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Hot time in the old town

Ninety-five years ago today, Tampa began returning to normal as Maj. Gen. William R. Shafter's 17,000-man V Corps (including the horseless Rough Riders) set sail from Port Tampa to do battle in Cuba. Six days later, troops would row ashore on Daiquiri Beach near Santiago and the ground fighting of the Spanish-American War would begin. So ended what Army chief Gen. Nelson Miles called "the chaos of Tampa," and what war correspondent Richard Harding Davis labeled "the rocking chair period of the war." Tampa's role in the war was short, but it put the area in the world's spotlight for the first time. It had been, in the words of the keynote song of the period, "a hot time in the old town tonight."

View of downtown

The first glimpse, and definitely the first moving glimpse, many people got of the Tampa Bay area came from the motion picture footage shot during the army's "hurry up and wait" two months of 1898 while supplies, troops and shipping were assembled here. A recently made video, The Splendid Little War, includes scenes from the verandah of the Tampa Bay Hotel (the University of Tampa's Plant Hall), ships being loaded at Port Tampa, cavalrymen learning to handle horses amid the Florida scrub, troops amusing themselves by tossing an unfortunate colleague in a blanket with Tampa pine trees in the background. The hotel's saloon even gets a mention. This entertaining 55-minute look at one of America's most popular wars is available from Belle Grove Publishing Co., P.O. Box 483, Kearny, N.J. 07032 ($29.95 plus $3.50 shipping).

Q What did the Army learn from its stay in Tampa during what was then called the War with Spain?

The week that was

It's 1955 (and the Cold War is quite chilly): More than 8,000 women and children, the families from MacDill Air Force Base, leave the base by car and caravan to Sunshine Park in Oldsmar as part of a Civil Defense test. Each family is told to take an evacuation kit of canned goods, first aid unit, water and a picnic lunch on the 15-mile trek. Only hours before, two mysterious blasts destroy an elevator and money room at the horse race track. There are no injuries. In St. Petersburg, Cuyahoga Wrecking Co. gets ready to demolish the La Plaza Theater, built in 1912-13 by George S. Gandy Sr. Down the street at the Pheil Theater, however, Walt Disney's Davy Crockett opens. Maas Brothers advertises "official" Davy Crockett moccasin for $3.95 (sizes 3 to 12) and at Carson's you get a free ticket to see the movie when you buy a pair of Davy Crockett boots (with elk vamp, cuffs and backstrap; reindeer leather fringe).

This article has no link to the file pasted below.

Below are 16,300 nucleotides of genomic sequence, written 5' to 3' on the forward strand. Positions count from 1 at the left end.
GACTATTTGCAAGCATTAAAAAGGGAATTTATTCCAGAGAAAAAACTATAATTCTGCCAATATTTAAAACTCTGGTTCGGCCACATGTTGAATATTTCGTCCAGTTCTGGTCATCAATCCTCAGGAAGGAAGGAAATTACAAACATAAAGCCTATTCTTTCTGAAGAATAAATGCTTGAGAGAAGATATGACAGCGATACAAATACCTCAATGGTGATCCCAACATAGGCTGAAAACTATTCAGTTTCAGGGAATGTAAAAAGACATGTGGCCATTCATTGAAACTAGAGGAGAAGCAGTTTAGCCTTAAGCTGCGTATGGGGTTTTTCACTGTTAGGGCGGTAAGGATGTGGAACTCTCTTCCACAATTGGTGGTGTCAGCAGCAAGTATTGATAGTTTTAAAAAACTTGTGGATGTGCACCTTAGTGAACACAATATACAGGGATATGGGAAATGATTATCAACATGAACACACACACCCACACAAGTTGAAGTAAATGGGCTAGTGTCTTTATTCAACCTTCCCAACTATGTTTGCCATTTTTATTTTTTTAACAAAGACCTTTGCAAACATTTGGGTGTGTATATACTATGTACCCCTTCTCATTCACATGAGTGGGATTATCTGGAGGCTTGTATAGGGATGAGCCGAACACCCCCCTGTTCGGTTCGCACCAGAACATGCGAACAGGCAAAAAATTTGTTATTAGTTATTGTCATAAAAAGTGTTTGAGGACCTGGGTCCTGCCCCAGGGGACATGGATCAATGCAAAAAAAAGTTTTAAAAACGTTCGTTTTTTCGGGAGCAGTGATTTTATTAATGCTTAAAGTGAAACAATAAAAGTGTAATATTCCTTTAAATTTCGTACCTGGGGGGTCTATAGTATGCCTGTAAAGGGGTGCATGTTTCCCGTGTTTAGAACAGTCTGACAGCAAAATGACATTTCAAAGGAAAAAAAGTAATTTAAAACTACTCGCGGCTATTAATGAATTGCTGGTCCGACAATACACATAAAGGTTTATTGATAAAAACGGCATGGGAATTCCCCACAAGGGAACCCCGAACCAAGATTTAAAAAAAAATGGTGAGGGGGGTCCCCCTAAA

The week that is

Today: Flag Day. Tuesday: If you're one of those folks who make quarterly estimated federal income tax payments, one of the payments is due today. Wednesday: On this day in 1987, the last dusky seaside sparrow (named Orange Band, age 12) died at Walt Disney World. Orange Band was the last survivor of a species that called a 10-mile stretch of marshland near Titusville home. Thursday: Three-day Suwannee River Gospel Jubilee gets under way near Live Oak. Friday: Ten years ago, Dr. Sally Ride became the first American woman in space. Saturday: Garfield the cat turns 15. Sunday: Space shuttle Endeavour is scheduled to begin an eight-day mission. And it's Father's Day.

Compiled by Robin Mitchell.

Credits: Chase's Annual Events and Times library assistant Mary Mellstrom.

A

The Sinews of War, the army's own history of logistics (the art and science of moving and supplying soldiers) blasted the choice of Tampa as an assembly and embarkation point. Though it was the closest port to Cuba and Ybor City had been at the heart of the Cuban liberation movement, Tampa was simply not set up for such a vast operation. Competing railroads blamed each other and the army for inadequate lines, poor wharf facilities meant stevedores manually carrying vast quantities of supplies from rail to ship, artillery pieces getting mired in the sand and troops languishing in the holds of ships in Tampa Bay for as long as a week while waiting for the rest of the fleet to get ready. It was a mess. Says Sinews: "Soon all semblance of orderly assignment to vessels and punctual marching of units to their assigned places disappeared, and it seemed to be a case of every unit for itself."

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